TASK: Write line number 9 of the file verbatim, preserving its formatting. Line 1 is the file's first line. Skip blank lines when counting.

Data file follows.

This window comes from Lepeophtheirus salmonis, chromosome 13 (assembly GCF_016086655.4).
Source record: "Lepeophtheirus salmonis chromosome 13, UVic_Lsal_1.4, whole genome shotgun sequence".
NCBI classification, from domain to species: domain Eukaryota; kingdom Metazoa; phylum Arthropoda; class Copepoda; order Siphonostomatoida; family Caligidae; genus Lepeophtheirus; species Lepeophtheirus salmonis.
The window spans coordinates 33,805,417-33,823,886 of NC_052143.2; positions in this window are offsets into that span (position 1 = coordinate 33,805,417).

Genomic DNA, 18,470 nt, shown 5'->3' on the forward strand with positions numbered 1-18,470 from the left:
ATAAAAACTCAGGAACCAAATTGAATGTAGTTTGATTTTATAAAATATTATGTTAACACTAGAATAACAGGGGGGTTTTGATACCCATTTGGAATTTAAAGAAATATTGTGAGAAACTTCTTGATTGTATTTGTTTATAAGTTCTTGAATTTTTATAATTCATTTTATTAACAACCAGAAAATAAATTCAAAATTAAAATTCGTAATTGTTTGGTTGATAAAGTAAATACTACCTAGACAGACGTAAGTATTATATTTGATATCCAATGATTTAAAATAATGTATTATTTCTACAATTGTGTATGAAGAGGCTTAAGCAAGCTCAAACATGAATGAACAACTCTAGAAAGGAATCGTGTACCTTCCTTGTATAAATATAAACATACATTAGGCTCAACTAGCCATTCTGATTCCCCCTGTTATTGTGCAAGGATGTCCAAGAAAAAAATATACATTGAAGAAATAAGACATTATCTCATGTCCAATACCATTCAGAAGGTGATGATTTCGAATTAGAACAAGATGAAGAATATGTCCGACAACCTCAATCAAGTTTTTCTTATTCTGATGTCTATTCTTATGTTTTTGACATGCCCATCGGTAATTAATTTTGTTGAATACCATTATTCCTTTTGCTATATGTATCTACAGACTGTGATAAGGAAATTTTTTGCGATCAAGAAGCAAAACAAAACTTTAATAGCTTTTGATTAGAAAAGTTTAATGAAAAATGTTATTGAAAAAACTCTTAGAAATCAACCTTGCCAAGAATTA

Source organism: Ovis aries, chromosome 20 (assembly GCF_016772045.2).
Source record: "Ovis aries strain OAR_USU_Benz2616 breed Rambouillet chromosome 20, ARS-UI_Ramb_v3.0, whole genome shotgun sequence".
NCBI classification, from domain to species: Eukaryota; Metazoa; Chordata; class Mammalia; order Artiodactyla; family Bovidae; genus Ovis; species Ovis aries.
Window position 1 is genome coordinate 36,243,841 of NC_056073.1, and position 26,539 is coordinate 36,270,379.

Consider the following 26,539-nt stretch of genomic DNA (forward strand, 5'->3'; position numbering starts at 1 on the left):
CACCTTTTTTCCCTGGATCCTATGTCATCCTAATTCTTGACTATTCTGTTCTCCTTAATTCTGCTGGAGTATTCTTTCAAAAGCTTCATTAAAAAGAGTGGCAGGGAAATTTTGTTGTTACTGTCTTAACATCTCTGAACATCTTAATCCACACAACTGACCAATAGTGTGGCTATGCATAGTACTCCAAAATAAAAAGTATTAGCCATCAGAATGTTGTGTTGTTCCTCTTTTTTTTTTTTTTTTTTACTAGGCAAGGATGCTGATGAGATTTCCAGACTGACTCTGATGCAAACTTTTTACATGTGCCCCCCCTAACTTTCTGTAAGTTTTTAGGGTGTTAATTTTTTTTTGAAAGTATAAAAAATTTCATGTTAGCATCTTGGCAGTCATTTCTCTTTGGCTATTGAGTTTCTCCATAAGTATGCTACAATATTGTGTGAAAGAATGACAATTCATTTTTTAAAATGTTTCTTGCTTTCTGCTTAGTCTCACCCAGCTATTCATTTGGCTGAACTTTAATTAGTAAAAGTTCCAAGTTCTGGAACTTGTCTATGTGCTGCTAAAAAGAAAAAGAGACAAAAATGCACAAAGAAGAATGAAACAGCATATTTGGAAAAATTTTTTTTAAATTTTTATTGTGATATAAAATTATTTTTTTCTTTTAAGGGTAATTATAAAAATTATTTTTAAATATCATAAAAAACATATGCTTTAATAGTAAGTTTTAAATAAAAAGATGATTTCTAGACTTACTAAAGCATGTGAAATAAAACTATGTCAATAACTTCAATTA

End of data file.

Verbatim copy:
NCBI classification, from domain to species: Eukaryota; Metazoa; Chordata; class Mammalia; order Artiodactyla; family Bovidae; genus Ovis; species Ovis aries.